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A New York State licensed midwife is a health care provider who may care for the health needs of pre-adolescent, adolescent, and adult women throughout their life span. Licensed midwives provide primary well woman health care including: gynecologic care, and care during pregnancy and childbirth, as well as care of the newborn following birth. In New York State, the Board of Regents and the State Education Department (SED) oversee the licensure and practice of midwifery and 49 other licensed health, business and design professions.

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New York licensed midwives must be graduates of midwifery educational programs that are registered by SED or programs determined by SED to be equivalent.

Licensed midwives who are also nurses may use the title "nurse midwives" or "certified nurse-midwife" (CNM). Others use the title "certified midwives" (CM's). All New York State licensed midwives must have passed a licensing examination approved by the State Education Department.  New York State licensed midwives are held to the same entry-level standard of theoretical knowledge and clinical practice and must demonstrate mastery of a formalized body of knowledge and skills in the areas of maternal and newborn health, primary care, well-woman care, pharmacology, and family planning. For consistency, the credential "LM" is used to identify New York State licensed midwives on New York State birth certificates.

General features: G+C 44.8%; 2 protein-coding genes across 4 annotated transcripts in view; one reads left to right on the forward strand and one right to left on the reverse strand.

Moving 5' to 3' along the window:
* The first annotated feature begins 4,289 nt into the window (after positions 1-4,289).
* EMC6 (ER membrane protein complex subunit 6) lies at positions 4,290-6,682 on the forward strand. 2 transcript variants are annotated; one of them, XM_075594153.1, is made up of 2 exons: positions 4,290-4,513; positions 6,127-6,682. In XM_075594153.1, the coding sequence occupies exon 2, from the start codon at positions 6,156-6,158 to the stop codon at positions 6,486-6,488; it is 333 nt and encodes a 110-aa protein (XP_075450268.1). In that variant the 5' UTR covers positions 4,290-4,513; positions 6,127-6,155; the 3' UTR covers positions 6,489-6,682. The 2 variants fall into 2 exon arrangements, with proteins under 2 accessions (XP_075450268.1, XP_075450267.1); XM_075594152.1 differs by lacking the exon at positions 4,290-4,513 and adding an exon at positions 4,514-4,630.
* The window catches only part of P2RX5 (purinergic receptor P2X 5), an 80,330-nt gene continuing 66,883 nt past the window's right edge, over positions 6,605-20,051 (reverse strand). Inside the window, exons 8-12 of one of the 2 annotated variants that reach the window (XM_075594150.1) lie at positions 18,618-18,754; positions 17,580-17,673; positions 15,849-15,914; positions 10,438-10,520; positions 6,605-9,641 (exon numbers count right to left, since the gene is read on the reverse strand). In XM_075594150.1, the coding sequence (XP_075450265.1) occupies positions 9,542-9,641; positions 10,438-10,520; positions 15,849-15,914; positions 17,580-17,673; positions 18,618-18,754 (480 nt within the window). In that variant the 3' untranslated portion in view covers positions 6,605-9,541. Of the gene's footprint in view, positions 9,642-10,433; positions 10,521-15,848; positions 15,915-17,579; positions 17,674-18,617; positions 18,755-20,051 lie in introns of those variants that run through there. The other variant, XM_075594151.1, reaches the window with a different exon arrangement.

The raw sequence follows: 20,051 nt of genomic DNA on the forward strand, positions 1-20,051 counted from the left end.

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Midwifery is defined as the management of normal pregnancy, childbirth and postpartum care, as well as primary preventive reproductive health care. To the extent they fall within that definition and within each midwife's professional competency, midwifery services may include, but are not limited to:

  • Annual exams including gynecological care, primary care, health screening and counseling with a focus on health promotion and disease prevention
  • History and physical examinations
  • First exams for young women
  • Family planning and prescribing of birth control methods